But as a man reading this, how does it make you feel? Would any of your male friends do something like this? Your male family members? Would you? No. Probably and hopefully not. Because, “not all men.” And women know that “not all men” think it’s acceptable to assault and attack and degrade women. But honestly, can you blame us for being wary of all men? How are we supposed to know which ones are good and which are bad when walking down the street, at work, at a bar, even talking to one? We don’t. That’s why, for us, the safest thing to do around men we do not know is to be cautious. But the truth is, it’s not only the men we don’t know that choose to put us in danger. Even some men we once saw as friends and family choose to abuse us and our bodies, choose to take advantage of their position and privilege. And according to research, approximately 90% of those who are raped know the perpetrator prior to the offence.


Please think about that, and how that must make us feel. How it makes us feel about our self worth, our place in society. And don’t think of us only because we are your girlfriends, sisters, mothers - think of us because we are human beings.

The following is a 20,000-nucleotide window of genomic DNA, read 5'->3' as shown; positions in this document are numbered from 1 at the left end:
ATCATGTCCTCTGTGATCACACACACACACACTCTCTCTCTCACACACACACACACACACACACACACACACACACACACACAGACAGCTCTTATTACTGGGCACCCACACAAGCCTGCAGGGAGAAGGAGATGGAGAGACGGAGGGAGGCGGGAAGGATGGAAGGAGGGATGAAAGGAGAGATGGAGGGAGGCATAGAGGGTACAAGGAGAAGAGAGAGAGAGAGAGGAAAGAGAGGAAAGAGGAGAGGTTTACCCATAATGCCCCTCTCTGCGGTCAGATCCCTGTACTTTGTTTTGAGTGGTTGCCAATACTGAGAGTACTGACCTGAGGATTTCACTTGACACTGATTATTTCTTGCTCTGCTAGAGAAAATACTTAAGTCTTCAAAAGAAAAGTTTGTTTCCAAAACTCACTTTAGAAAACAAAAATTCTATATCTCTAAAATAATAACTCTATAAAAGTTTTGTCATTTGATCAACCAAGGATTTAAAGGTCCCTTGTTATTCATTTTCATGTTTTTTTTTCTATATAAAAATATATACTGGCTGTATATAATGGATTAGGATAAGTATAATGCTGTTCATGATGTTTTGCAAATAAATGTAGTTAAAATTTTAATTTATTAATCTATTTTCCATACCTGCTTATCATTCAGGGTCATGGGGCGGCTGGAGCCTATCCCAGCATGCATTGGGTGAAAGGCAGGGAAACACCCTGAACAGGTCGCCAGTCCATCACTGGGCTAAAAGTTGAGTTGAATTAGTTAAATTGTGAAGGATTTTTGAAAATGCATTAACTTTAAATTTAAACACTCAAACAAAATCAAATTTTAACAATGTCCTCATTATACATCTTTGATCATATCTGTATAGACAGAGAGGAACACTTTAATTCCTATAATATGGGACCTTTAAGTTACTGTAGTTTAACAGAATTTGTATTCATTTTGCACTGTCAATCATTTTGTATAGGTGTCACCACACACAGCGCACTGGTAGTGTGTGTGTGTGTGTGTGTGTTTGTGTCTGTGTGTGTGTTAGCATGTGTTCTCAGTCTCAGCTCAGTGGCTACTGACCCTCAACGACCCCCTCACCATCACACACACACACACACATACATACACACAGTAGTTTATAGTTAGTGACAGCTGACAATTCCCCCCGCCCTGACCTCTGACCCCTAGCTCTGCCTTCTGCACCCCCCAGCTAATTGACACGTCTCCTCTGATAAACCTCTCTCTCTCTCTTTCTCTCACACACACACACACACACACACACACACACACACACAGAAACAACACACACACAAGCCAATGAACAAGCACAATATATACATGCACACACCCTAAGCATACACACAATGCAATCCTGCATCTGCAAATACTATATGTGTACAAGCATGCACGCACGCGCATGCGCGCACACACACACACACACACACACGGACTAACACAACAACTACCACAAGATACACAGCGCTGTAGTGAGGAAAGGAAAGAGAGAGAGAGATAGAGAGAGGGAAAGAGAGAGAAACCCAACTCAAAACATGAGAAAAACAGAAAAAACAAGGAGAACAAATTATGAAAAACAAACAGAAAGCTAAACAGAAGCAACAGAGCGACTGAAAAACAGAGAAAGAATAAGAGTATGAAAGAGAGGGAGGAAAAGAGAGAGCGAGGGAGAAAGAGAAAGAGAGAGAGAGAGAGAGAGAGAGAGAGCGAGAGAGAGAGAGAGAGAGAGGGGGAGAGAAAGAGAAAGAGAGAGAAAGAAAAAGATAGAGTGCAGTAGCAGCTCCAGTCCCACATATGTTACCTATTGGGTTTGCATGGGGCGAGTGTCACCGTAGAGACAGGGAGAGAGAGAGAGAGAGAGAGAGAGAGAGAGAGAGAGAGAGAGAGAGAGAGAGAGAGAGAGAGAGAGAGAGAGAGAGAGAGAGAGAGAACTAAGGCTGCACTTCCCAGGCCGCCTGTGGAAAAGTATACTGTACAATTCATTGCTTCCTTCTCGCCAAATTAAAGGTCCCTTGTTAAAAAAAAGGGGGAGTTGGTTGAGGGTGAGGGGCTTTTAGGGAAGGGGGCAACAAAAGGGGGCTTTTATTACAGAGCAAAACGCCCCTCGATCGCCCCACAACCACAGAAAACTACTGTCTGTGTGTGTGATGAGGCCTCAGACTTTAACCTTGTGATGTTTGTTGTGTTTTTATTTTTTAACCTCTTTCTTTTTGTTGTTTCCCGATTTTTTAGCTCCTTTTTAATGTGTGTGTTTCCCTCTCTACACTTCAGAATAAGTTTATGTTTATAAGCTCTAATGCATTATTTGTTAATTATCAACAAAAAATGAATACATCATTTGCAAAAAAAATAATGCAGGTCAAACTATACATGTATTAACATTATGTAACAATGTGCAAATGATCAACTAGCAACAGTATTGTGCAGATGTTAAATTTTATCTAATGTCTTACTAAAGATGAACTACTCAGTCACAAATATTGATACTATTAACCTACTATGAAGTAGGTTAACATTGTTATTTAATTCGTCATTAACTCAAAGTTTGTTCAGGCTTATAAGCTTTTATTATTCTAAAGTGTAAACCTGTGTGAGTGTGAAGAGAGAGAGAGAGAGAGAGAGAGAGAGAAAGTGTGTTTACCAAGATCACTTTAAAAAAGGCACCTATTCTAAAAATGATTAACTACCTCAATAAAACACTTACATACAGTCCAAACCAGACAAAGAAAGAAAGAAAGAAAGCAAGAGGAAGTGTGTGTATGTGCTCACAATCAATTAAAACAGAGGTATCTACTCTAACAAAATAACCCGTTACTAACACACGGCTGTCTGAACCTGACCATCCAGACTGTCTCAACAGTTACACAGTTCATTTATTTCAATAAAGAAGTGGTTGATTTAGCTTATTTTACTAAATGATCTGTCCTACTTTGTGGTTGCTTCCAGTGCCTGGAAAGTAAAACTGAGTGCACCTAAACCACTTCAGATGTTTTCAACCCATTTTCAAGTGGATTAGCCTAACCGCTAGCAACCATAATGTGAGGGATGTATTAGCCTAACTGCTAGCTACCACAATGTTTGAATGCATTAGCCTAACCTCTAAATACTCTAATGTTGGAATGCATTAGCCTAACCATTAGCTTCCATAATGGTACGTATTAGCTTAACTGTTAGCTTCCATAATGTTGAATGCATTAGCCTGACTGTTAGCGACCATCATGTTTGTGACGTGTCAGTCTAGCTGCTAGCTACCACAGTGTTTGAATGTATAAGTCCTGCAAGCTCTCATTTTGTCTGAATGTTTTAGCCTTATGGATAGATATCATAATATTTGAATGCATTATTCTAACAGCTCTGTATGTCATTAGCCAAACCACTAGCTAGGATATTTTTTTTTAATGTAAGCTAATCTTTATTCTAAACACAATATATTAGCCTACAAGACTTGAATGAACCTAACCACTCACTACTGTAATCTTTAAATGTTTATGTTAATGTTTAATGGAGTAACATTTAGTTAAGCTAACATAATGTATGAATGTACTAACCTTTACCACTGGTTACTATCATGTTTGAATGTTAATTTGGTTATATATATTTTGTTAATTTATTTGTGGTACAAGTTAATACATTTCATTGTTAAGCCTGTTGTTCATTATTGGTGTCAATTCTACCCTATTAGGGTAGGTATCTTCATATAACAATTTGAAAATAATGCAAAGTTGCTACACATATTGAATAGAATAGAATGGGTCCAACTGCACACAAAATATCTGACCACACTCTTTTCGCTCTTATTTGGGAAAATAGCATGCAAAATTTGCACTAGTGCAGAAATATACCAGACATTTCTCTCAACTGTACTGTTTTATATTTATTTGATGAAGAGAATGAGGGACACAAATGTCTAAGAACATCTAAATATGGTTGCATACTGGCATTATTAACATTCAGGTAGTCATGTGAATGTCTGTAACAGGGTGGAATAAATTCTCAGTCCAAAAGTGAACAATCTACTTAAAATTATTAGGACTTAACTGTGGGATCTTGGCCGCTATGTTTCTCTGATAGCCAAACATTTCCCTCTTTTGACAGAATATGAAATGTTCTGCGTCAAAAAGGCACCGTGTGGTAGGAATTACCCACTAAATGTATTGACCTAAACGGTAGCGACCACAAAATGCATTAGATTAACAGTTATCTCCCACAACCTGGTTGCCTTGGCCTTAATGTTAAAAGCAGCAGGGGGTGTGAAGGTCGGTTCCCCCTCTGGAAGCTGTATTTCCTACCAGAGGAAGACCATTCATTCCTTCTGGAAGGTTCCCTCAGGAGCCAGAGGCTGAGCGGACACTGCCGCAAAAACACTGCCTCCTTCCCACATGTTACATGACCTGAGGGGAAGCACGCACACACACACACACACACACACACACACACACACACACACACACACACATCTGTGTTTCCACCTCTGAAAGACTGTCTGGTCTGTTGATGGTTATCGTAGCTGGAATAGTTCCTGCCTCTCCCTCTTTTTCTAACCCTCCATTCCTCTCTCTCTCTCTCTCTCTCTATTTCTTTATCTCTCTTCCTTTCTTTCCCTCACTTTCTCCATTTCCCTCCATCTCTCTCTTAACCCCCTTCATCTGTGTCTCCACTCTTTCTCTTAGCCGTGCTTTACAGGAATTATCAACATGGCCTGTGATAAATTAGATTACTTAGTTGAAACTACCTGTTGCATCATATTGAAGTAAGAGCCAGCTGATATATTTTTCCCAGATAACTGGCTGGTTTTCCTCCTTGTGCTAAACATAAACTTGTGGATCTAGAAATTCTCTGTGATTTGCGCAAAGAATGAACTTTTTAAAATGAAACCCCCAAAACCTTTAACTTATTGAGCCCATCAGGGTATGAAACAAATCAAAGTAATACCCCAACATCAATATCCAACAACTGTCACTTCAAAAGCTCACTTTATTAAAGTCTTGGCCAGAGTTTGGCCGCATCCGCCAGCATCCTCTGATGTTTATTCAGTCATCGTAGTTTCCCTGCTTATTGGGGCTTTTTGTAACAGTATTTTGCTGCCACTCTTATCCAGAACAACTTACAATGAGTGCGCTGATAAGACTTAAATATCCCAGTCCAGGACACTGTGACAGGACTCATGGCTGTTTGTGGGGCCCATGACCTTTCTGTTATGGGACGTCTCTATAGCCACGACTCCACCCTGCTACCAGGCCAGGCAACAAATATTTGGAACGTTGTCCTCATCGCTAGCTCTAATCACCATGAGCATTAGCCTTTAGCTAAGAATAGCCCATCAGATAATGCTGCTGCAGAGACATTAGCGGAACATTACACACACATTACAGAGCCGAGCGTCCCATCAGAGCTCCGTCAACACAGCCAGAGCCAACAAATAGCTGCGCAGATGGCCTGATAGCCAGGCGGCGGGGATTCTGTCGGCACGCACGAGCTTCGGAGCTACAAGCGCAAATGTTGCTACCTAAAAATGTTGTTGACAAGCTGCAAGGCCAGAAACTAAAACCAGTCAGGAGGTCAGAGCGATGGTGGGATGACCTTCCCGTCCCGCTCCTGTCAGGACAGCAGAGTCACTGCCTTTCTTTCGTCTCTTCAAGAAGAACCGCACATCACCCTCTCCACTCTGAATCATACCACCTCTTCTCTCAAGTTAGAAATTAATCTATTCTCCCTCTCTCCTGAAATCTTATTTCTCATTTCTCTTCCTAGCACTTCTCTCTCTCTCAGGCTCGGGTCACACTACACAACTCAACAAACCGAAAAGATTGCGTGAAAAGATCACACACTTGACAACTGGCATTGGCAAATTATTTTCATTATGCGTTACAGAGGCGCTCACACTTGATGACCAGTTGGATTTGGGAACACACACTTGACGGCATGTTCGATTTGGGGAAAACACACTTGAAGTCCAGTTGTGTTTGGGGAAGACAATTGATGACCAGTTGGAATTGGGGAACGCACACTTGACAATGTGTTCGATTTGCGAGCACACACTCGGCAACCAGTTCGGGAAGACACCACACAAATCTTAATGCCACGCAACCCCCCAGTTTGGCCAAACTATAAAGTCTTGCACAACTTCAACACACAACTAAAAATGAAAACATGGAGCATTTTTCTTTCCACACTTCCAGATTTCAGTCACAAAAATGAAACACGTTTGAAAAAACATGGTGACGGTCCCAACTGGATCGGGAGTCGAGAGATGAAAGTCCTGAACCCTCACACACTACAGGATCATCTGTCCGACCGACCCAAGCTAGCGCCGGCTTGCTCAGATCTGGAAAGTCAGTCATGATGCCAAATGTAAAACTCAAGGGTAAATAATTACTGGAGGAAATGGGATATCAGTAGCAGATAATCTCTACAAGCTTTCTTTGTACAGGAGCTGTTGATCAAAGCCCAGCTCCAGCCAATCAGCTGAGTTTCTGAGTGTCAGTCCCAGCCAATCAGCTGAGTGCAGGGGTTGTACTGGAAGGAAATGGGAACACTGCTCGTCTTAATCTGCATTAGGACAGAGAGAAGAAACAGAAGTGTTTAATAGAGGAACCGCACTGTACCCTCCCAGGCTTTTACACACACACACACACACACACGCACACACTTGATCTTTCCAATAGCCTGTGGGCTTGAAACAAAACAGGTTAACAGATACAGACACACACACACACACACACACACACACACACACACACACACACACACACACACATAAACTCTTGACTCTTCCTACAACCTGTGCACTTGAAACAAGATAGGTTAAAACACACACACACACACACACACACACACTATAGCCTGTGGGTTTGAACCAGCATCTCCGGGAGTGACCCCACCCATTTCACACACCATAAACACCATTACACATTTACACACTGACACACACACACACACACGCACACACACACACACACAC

My first experience of I guess what I thought was flirting (with boys), was at school when I was around 12/13. This so called ‘flirting’, involved the boys in the year above creeping up behind me and my female friends in the cloak room, and seeing how many of our bums they could smack before we ran away, giggling. This happened most lunchtimes, most days, for a very long time. The saddest thing about it when I look back at that time, is that my friends and I enjoyed it. We just didn’t see the harm. We thought it meant the boys thought we were sexy, cute, attractive - worth bothering, and that was a good thing. Even when afterwards, my eyes would sting and well up because I was in pain, it was worth it.


What does this tell you about the way girls, women are brought up in this world? And what does it tell you about how boys, men are brought up? That as young girls, we don’t even blink when boys touch us inappropriately and hurt us at their own expense?


I’ve not even had it ‘that bad’ compared to some women and their experiences. But the fact that just out of sheer luck, I have not been terribly assaulted in my life (so far), I should be grateful? That my personal experiences mean less because these things just happen to everyone? But these things don’t happen to everyone.

We make up 50% of the population, but women are undoubtedly treated as, and viewed as second class citizens.


And now, women are being told not to go out at all late at night in London, just in case we are assaulted or even worse, killed? Really, when will this end? It is exhausting.